In total, 11 T. spiralis isolates were originally collected from naturally infected hosts in 10 geographical locations in China (two isolates were collected in the sampling site of Harbin: one sample isolated from Sus domesticus and the other from Canis familiaris) (Figure 1). Each geographical isolate was maintained by serial passage in BALB/c mice every 6–8 months in our laboratory. To explore the genetic diversity, each geographical isolate was represented with six samples: three muscle larvae samples and three adult worm samples. And these six samples were collected from six different infected mice, three for collecting muscle larvae and three for collecting adult worms. For each sample, a panel of worms were used for DNA extraction according to the sampling method described in La Rosa et al. (2012): 50 individuals were collected for muscle larvae and 20 individuals were collected for adult worms. Finally, 2,310 individuals (1,650 muscle larvae [11 × 3 × 50] and 660 adult worms [11 × 3 × 20]) originating from 10 geographic regions were genotyped at seven microsatellite loci. Muscle larva and adult worm were separately identified to check whether or not the genetic difference is in existence during different stages of T. spiralis. Muscle larvae were obtained by conventional artificial digestion and stored at −80°C for later analysis (Gamble et al., 2000). Adult worms were collected from the small intestine of the infected mouse according to the methods of Sun et al. (2015).
Figure 1 Map of collection localities and host information for Trichinella spiralis isolates. Geographic regions in China are designated as follows: Tongjiang, Heilongjiang (HLJ-tj), Harbin, Heilongjiang (HLJ-hb), Tianjin (TJ), Xian, Shaanxi (SX-xa), Anyang, Henan (HN-ay), Nanyang, Henan (HN-ny), Xiangfan, Hubei (HB-xf), Tiandong, Guangxi (GX-td), Dali, Yunnan (YN-dl), and Linzhi, Tibet (Tibet-lz).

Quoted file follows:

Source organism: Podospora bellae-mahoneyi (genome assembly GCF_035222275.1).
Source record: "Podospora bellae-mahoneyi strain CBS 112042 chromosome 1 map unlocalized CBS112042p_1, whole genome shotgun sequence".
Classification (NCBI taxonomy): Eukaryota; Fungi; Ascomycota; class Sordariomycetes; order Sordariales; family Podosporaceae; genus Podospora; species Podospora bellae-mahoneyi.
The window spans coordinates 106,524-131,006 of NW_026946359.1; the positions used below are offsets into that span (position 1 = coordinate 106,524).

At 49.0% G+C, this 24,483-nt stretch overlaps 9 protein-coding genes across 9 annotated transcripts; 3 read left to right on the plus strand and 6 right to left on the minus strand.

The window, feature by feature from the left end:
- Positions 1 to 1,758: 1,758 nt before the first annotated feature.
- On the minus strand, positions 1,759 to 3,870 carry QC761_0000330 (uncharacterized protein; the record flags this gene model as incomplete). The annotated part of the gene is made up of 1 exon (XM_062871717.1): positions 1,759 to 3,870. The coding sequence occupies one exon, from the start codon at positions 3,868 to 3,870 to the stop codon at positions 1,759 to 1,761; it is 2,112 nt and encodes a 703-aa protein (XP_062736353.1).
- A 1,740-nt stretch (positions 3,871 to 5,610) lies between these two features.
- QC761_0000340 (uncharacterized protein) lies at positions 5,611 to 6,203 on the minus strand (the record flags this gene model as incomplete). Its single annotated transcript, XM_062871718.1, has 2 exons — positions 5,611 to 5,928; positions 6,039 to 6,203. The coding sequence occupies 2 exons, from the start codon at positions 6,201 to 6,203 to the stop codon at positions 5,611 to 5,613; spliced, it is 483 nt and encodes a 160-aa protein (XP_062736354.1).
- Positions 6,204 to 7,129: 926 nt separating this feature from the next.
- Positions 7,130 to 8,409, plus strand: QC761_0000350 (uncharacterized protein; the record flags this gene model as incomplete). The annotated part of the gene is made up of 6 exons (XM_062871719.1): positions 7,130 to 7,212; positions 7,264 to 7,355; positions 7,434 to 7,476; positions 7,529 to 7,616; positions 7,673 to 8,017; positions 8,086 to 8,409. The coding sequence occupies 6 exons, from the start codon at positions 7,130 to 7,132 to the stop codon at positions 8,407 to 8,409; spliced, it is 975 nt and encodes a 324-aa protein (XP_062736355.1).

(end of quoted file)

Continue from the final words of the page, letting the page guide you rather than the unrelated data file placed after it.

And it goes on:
DNA Extraction and Microsatellite Study
For all isolates, total genomic DNA was extracted from a group of worms collected from a single infected mouse (50 for muscle larvae and 20 for adult worms) using the EasyPure Genomic DNA Kit (Transgen, China) following the manufacturer’s protocol. DNA quality was checked by agarose gel electrophoresis, and the concentration was measured with a NanoDrop spectrophotometer. Seven polymorphic microsatellite loci for T. spiralis (Supplementary Table S1) were amplified using primer combinations designed by La Rosa et al. (2012). PCR products used for genotyping were separated by electrophoresis on 8% non-denaturing polyacrylamide gels with a voltage of 100 V lasting 30 min and visualized via silver staining.
Population genetic parameters, including the allelic richness (A), the observed heterozygosity (Ho), and the expected heterozygosity (He), were performed in GenePop v4.2 (Rousset, 2008). Pairwise FST values between populations were calculated in Arlequin v3.5 (Excoffier and Lischer, 2010) to estimate levels of genetic differentiation among populations and among the loci. Principal coordinate analysis (PCA) in GenAlEx v6.5 (Smouse et al., 2015) was used to summarize the genetic relationship among populations and among the individuals. The structure of the T. spiralis isolates were determined based on allelic data using STRUCTURE v2.3.4 (Hubisz et al., 2009) by the K-means partitional clustering and admixture model (Falush et al., 2003). Twenty independent runs were conducted for each K = 1 to 10 using a burn-in length of 104 and 105 replicates of Bayesian Markov chain Monte Carlo (MCMC) sampling. Average membership coefficients for the 20 simulation runs of a given K value were generated by CLUMPP v1.1.2 (Jakobsson and Rosenberg, 2007), and a graphical presentation of the average membership coefficients for each isolate was generated in Microsoft Excel. The most appropriate number for K was calculated using STRUCTURE HARVESTER, web version (Earl and vonHoldt, 2012). The allelic data was also used to ascertain the genetic relationships among the tested genotypes by cluster analysis. The data were transformed to binary mode using scores 1/0 for presence/absence of allele, respectively, as described in Aggarwal et al. (2007). The clustering based on the neighbor-joining (NJ) method was performed in PAUP*4b10.
Sequencing and Phylogenetic Analysis